Provided by: lmbench_3.0-a9+debian.1-6_amd64 bug


       par_mem - memory parallelism benchmark


       par_mem [ -L <line size> ] [ -M <len> ] [ -W <warmups> ] [ -N <repetitions> ]


       par_mem  measures  the  available  parallelism  in  the memory hierarchy, up to len bytes.
       Modern processors can often service multiple memory  requests  in  parallel,  while  older
       processors  typically blocked on LOAD instructions and had no available parallelism (other
       than that provided by cache prefetching).  par_mem measures the available parallelism at a
       variety  of  points,  since  the  available  parallelism  is  often a function of the data
       location in the memory hierarchy.

       In order to measure the available parallelism par_mem conducts a variety of experiments at
       each  memory  size;  one  for each level of parallelism.  It builds a pointer chain of the
       desired length.  It then creates an array of pointers which point to chain  entries  which
       are  evenly  spaced across the chain.  Then it starts running the pointers forward through
       the chain in parallel.  It can then measure the average memory latency for each  level  of
       parallelism,  and  the  available  parallelism  is  the minimum average memory latency for
       parallelism 1 divided by the  average  memory  latency  across  all  levels  of  available

       For example, the inner loop which measures parallelism 2 would look something like:

       for (i = 0; i < N; ++i) {      p0 = (char **)*p0;      p1 = (char **)*p1; }

       in  a  for  loop (the overhead of the for loop is not significant; the loop is an unrolled
       loop 100 loads long).  In this case, if the hardware can process two  LOAD  operations  in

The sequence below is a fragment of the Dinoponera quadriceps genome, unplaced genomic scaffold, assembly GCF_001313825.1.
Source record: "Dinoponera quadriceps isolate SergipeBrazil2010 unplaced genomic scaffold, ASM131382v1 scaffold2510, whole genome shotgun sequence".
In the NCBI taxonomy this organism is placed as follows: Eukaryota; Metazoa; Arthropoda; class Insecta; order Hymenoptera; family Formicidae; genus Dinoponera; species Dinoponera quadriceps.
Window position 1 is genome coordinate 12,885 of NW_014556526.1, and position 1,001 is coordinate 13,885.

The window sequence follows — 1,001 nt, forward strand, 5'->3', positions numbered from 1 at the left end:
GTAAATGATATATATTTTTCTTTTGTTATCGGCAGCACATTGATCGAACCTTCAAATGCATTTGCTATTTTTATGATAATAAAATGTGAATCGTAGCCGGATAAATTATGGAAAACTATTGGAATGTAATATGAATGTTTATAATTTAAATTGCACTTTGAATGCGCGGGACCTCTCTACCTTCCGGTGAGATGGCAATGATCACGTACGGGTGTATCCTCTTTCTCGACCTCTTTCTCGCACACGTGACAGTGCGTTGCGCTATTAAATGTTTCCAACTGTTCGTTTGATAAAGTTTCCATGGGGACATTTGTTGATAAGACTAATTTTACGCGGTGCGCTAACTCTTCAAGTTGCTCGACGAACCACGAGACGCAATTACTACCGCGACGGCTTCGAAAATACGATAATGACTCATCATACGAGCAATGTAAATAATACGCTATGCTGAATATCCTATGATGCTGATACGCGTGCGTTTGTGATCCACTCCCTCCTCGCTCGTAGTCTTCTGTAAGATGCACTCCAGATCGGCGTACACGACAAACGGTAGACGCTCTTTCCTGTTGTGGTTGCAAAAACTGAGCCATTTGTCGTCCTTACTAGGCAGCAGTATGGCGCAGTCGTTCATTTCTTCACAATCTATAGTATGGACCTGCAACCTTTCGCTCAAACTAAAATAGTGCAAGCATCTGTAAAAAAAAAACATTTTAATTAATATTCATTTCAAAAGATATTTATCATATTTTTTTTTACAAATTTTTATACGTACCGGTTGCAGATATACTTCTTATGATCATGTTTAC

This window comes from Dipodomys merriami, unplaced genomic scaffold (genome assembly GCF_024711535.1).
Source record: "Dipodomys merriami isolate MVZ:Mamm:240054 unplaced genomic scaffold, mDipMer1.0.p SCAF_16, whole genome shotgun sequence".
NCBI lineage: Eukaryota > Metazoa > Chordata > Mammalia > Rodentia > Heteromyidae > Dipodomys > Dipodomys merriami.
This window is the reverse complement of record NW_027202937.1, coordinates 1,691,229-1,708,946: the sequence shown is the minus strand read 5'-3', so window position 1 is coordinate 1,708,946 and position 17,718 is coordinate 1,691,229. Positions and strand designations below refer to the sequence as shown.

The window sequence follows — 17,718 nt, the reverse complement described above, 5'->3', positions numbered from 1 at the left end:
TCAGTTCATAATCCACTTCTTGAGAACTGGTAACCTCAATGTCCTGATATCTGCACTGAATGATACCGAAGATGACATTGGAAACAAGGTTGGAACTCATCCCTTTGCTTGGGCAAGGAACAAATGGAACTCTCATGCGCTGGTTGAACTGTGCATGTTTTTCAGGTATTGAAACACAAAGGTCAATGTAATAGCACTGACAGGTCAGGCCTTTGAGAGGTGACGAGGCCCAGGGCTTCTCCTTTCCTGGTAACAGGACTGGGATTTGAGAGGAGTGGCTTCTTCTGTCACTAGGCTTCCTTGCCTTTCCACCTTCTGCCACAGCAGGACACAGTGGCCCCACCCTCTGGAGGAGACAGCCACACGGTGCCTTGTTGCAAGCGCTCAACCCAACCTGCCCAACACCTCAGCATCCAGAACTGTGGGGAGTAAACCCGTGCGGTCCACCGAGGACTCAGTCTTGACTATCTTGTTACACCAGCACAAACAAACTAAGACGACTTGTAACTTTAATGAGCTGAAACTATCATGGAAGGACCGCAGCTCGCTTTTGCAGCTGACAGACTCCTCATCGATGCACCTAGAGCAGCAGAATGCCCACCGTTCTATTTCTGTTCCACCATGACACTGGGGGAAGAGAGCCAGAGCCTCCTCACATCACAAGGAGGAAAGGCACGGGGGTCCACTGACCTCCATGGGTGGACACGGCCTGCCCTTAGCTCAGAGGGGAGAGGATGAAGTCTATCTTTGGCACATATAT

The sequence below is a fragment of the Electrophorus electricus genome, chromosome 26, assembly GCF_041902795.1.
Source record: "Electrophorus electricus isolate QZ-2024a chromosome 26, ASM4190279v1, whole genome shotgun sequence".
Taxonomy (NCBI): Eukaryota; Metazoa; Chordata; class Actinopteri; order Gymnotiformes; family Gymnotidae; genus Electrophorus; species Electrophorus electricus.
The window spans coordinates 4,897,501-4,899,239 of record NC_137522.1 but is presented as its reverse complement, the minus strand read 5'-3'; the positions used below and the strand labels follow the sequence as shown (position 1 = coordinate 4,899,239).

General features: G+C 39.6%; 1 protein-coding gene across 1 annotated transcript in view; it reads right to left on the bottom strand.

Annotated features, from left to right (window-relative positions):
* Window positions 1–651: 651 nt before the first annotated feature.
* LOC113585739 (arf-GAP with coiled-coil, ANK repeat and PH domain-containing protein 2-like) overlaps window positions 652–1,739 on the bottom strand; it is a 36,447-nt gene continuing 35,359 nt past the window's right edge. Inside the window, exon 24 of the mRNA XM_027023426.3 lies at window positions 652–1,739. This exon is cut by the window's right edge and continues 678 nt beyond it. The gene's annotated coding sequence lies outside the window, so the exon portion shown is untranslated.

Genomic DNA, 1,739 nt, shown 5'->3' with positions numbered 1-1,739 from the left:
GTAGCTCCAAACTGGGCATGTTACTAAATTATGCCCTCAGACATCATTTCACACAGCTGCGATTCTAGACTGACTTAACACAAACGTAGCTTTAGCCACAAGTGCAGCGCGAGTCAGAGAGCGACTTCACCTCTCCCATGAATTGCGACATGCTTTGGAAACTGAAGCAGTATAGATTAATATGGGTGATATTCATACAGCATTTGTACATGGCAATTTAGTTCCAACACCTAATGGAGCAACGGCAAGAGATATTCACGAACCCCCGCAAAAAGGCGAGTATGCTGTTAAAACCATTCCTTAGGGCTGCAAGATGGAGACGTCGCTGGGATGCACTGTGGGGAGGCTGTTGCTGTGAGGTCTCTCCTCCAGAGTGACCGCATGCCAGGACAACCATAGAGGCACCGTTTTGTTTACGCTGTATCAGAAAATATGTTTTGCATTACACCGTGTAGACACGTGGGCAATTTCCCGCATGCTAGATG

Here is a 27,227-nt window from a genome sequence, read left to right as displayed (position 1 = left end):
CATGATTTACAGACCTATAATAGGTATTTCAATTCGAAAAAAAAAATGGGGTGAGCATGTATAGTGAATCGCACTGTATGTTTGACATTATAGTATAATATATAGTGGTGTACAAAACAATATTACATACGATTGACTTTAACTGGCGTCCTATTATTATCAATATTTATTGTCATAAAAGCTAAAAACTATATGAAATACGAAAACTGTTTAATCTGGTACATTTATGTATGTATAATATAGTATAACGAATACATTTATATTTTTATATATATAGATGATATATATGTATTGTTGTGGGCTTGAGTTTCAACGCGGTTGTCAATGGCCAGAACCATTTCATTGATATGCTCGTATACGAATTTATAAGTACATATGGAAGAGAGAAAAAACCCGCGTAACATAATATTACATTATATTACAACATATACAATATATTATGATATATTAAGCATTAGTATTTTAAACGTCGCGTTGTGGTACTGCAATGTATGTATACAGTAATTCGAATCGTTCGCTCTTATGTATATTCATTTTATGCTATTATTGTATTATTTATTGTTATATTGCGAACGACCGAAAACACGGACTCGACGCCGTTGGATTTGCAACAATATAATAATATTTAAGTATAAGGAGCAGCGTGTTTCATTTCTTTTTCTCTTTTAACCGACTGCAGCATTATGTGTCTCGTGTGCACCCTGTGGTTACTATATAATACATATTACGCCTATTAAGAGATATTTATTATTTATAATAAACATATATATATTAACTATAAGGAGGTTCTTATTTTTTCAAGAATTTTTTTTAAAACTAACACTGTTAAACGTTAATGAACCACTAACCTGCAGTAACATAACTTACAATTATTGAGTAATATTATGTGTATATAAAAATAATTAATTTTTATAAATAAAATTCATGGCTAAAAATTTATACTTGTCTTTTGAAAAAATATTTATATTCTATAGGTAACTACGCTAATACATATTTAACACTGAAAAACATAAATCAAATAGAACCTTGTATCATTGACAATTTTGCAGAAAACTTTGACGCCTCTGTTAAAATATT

parallel,  then  the  overall latency of the loop should be equivalent to that of a single
       pointer chain, so the measured  parallelism  would  be  roughly  two.   If,  however,  the
       hardware  can  only  process a single LOAD operation at once, or if there is (significant)
       resource contention between the two LOAD operations, then the loop  will  be  much  slower
       than  a  loop  with  a single pointer chain, so the measured parallelism will be less than
       two, and probably no smaller than one.


       Output format is intended as input to xgraph or some similar program (we use a perl script
       that  produces pic input).  There is a set of data produced for each stride.  The data set
       title is the stride size and the data points are the array  size  in  megabytes  (floating
       point value) and the load latency over all points in that array.


       lmbench(8), line(8), cache(8), tlb(8), par_ops(8).


       Carl Staelin and Larry McVoy

       Comments, suggestions, and bug reports are always welcome.

(c)2000 Carl Staelin and Larry McVoy          $Date$                                   PAR_MEM(8)